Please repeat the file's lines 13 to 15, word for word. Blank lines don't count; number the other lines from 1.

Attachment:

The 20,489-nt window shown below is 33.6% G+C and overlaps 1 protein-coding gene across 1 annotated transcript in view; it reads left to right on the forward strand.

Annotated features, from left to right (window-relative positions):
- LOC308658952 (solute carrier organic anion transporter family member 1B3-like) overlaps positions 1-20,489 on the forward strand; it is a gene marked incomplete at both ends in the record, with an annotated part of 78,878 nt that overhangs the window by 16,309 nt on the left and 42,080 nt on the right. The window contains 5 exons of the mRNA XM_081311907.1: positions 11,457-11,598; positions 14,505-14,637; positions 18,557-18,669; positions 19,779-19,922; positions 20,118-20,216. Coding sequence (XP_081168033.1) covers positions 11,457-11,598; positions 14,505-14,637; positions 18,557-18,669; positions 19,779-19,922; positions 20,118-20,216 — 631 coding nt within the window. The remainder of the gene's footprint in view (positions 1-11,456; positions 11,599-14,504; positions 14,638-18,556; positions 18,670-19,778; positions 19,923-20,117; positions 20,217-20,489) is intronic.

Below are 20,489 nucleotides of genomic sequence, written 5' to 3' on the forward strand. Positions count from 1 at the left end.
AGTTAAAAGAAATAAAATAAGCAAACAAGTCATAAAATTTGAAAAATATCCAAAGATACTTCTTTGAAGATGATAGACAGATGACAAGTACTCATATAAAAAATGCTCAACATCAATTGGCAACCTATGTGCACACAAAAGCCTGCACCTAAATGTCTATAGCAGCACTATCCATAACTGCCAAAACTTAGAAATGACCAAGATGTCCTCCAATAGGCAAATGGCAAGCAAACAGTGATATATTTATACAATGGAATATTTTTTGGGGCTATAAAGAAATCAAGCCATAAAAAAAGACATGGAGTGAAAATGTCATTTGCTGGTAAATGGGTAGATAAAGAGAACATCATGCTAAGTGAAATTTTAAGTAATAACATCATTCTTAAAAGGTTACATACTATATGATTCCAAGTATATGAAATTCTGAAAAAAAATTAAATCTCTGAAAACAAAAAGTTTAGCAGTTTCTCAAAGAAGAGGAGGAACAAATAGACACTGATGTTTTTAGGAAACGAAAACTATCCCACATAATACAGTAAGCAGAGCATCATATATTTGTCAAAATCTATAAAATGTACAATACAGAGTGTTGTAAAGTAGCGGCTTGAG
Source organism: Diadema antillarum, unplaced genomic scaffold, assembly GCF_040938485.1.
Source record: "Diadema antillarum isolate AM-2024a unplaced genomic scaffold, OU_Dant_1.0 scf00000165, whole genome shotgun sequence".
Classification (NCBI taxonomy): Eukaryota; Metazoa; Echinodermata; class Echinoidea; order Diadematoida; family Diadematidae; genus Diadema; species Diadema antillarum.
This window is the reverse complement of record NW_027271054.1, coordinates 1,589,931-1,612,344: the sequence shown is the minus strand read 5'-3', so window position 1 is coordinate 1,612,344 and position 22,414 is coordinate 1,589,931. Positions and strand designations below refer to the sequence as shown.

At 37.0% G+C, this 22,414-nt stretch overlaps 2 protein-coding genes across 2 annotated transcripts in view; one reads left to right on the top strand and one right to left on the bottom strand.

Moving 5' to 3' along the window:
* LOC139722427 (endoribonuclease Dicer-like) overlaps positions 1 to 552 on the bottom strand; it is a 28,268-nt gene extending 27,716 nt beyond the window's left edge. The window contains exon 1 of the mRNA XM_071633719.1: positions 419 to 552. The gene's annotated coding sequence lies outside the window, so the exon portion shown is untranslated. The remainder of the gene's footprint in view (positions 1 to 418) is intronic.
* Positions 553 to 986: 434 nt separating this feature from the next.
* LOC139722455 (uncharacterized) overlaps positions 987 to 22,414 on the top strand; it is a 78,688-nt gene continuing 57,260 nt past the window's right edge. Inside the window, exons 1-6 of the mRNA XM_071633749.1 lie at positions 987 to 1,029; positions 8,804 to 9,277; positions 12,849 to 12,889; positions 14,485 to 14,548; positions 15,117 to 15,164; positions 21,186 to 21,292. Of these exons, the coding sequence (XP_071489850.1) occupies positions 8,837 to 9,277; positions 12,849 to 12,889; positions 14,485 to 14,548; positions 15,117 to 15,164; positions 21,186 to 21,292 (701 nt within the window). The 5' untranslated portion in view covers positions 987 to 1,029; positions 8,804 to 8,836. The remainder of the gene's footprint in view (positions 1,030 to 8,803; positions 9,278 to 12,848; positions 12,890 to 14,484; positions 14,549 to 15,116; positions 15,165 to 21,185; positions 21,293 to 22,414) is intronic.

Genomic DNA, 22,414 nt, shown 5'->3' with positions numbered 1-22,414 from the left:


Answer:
* Positions 553 to 986: 434 nt separating this feature from the next.
* LOC139722455 (uncharacterized) overlaps positions 987 to 22,414 on the top strand; it is a 78,688-nt gene continuing 57,260 nt past the window's right edge. Inside the window, exons 1-6 of the mRNA XM_071633749.1 lie at positions 987 to 1,029; positions 8,804 to 9,277; positions 12,849 to 12,889; positions 14,485 to 14,548; positions 15,117 to 15,164; positions 21,186 to 21,292. Of these exons, the coding sequence (XP_071489850.1) occupies positions 8,837 to 9,277; positions 12,849 to 12,889; positions 14,485 to 14,548; positions 15,117 to 15,164; positions 21,186 to 21,292 (701 nt within the window). The 5' untranslated portion in view covers positions 987 to 1,029; positions 8,804 to 8,836. The remainder of the gene's footprint in view (positions 1,030 to 8,803; positions 9,278 to 12,848; positions 12,890 to 14,484; positions 14,549 to 15,116; positions 15,165 to 21,185; positions 21,293 to 22,414) is intronic.

Genomic DNA, 22,414 nt, shown 5'->3' with positions numbered 1-22,414 from the left: